Tuesday, November 15, 2011

The land of rok and roll


Forgot to mention, as noted here, that the Wondergirls new cd has a song which takes a great deal from Shin Jung-hyun's Miin (titled 'Me in'). It can be found here, but the youtube video would need to be viewed through a proxy to listen to it in the ROK. I really can't decide if it's sacrilege or if it's a good thing to have JYP paying homage to Shin's work. I doubt it's going to attract many of the Wonder Girls' fans to his music...

[Original post]

I discovered Ju-Hwan Kim's dissertation "Relocating the Alliance: The U.S.-South Korea Military Alliance in Cultural Representations" (downloadable here) while looking for more information about Nam Jeong-hyeon's 1965 novella Bunji [Land of Excrement], which Kim describes:
In an epistolary format, the story of Bunji is narrated by Hong Mansu [a direct descendent of Hong Gil-dong] addressing to his deceased mother. Several days after the 1945 liberation of Korea, Mansu’s mother who came out to welcome the U.S. forces with hand-made Korean and star-spangled flags in her hand gets raped on the way by American GIs. Back home, she exposes her defiled body to her son and daughter, Mansu and Buni. Unable to overcome her shame, Mansu’s mother refuses to eat and dies in a few days after a convulsion. Upon his discharge from the military, Mansu, unable to find a job, begins black-market trading with American goods that his sister Buni obtains from Sergeant Speed, an American soldier she lives with. Buni also ends up in misfortune as she experiences sexual torment by Mr. Speed who often disparages the “lower half of her body” comparing that with his wife’s. In resentment of the sergeant’s abuse of his sister, Mansu determines to see Mrs. Speed or Mrs. Bitch as he names her, for himself.

By this time, Mrs. Speed leaves the U.S. to make an unexpected visit to see her husband in South Korea. Mansu, not to miss this God-sent chance, tricks Mrs. Speed to accompany him for tour during which he rapes her in a mountain. Learning the news, the U.S. government mobilizes a mass-scale retaliation dispatching “as many as ten thousand missiles and artillery pieces” including a nuclear bomb to destroy the whole mountain where Mansu is hiding.
Sounds like a blast. Needless to say, the authorities were not amused, and Nam was arrested and and given a 6 month prison sentence and a seven-year prohibition from publishing for breaking the national security law. Kim describes the story as a critique of the state, and places it at the opening of a chapter which includes examples of others who contested Park Chung-hee's view of the nation and state, including poet Shin Dong-yeop, and 'godfather of Korean rock' Shin Jung-hyun (which I obviously took great interest in). Kim's writing about Shin is engaging enough, though the specific details are based on Mark Russell's interview with Shin and especially the essay "The Birth of ‘Rok’: Cultural Imperialism, Nationalism, and Glocalization of Rock Music in South Korea, 1964-1975" by Pil Ho Kim and Hyunjoon Shin, which can be read pretty cheaply here and is the basis of this post (which has some great photos and music from the Add 4 up to Sanullim). I haven't had a chance to read it yet, but certainly plan to. Here's what they wrote about Miin (Shin's classic rock song with the Yupjuns (brass coins) from 1974, which apparently sold 100,000 copies - huge for its time (and probably even today)), as quoted in Kim's paper:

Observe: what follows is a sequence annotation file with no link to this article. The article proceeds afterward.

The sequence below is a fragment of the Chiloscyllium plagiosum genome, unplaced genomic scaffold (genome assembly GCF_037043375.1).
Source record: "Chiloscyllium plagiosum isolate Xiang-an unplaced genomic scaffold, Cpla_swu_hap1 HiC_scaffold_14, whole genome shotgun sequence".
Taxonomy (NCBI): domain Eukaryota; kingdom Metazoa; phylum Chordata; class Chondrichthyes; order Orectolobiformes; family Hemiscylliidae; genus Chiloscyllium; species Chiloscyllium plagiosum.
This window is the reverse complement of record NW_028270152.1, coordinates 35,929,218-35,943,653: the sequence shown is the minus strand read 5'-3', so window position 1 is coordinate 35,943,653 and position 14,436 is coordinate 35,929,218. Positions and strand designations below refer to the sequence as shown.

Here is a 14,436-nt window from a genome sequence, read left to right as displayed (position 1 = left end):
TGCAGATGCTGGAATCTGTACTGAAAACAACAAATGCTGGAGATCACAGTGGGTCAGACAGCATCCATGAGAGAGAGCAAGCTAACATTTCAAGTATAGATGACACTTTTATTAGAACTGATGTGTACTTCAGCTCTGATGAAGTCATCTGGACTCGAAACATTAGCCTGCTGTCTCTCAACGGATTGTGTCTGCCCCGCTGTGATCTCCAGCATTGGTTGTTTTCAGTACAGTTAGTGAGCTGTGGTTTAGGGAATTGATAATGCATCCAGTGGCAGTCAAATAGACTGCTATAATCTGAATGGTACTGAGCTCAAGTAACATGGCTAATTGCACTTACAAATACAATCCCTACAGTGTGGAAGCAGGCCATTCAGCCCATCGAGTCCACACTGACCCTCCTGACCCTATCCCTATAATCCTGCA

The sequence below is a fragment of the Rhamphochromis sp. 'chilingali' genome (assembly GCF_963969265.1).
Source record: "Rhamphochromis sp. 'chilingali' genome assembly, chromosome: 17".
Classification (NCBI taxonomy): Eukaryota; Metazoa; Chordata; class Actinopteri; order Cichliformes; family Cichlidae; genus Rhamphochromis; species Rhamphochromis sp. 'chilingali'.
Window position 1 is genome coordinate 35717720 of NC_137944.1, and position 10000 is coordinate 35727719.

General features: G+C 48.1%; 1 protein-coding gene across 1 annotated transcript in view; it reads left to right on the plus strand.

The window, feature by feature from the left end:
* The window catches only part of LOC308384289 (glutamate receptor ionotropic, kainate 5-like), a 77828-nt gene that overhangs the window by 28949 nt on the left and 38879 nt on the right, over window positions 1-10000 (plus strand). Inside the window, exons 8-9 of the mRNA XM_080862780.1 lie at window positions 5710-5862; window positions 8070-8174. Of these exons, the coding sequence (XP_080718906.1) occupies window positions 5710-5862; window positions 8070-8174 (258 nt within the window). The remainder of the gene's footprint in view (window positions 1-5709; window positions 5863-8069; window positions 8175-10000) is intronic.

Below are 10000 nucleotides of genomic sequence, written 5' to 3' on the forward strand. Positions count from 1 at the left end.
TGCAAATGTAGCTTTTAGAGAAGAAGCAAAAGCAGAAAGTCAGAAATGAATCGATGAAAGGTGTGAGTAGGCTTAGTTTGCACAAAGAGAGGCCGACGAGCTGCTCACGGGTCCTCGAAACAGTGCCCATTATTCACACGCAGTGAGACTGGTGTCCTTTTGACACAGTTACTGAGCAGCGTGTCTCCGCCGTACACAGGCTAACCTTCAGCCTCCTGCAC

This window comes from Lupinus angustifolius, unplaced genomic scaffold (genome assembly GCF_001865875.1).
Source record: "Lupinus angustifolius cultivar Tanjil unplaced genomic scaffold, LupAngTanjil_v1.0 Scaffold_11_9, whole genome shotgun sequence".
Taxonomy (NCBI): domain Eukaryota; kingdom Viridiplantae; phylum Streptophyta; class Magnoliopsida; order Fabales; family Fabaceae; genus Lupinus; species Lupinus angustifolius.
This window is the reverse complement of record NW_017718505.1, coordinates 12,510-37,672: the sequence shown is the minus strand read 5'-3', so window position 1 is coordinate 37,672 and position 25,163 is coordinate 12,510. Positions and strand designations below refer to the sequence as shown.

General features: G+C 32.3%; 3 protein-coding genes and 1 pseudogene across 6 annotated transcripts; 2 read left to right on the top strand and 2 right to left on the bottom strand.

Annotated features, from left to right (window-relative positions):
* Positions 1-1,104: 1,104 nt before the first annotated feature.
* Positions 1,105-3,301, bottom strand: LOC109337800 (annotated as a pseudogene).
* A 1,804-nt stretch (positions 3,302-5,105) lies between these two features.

“Miin” had monumental cultural impact. Ordinary people, especially young
schoolchildren on the streets, were humming along with the folksy melody and
rhyme loosely based on changt’aryŏng, the traditional beggar’s chant for food.
Shin blended this with an apparent homage to Jimi Hendrix, borrowing a motif
from “Voodoo Chile” to create the famous guitar riff in “Miin.” In addition. Shin
gave it a touch of vibrato akin to nonghyŏn, a technique widely used with
traditional Korean stringed instruments. As a result, the lead guitar in “Miin”
sounds like the kayagŭm (a twelve-stringed zither), generating a hybrid of
Western rock and traditional Korean music.

“Miin” was soon banned by the government as “too noisy” and “vulgar"; as Kim notes, "a popular joke at the time was to change the song’s lyrics from, “Seeing her once, seeing her twice, and I can’t stop looking her” to “Doing it once, doing it twice, I can’t stop doing it.”

The same year (1974) that Shin found such success (showing that rock music had indeed become popular), director Lee Jang-ho's debut "Heavenly Homecoming of Stars" perfectly captured the youth culture that had been coming together and broke box office records (selling over 400,000 tickets). The music for the film was done by Lee Jang-hee, whose music is showcased in this music-video-like scene from the film:

Just like Shin Jung-hyun, Lee Jang-hee (who had been introduced to marijuana by an AFKN dj) and Lee Jang-ho would see their careers put on hold for half a decade after being arrested for pot in 1975 and 1976).

And on the academic paper front in regard to music from this time are also the two chapters by Roald Maliangkay - ‘Supporting Our Boys: American Military Entertainment and Korean Pop Music in the 1950s and early 1960s’ and ‘Pop for Progress: South Korea’s Propaganda Songs’ - in the book "Korean Pop Music: Riding the Korean Wave" (Keith Howard (ed.), Folkestone, Kent: Global Oriental: 2006). For those not wanting to drop almost $200 on the book (fascinating though it looks to be), both Yonsei and SNU have it in their libraries (but not the main libraries, the music and international studies libraries, respectively).

I should also note that Roald Maliangkay's website has a collection of older Korean LP covers; the cover of the Kim Sisters' first album certainly wasn't designed to conform to any orientalist ideas about what Asian women should look like, right?

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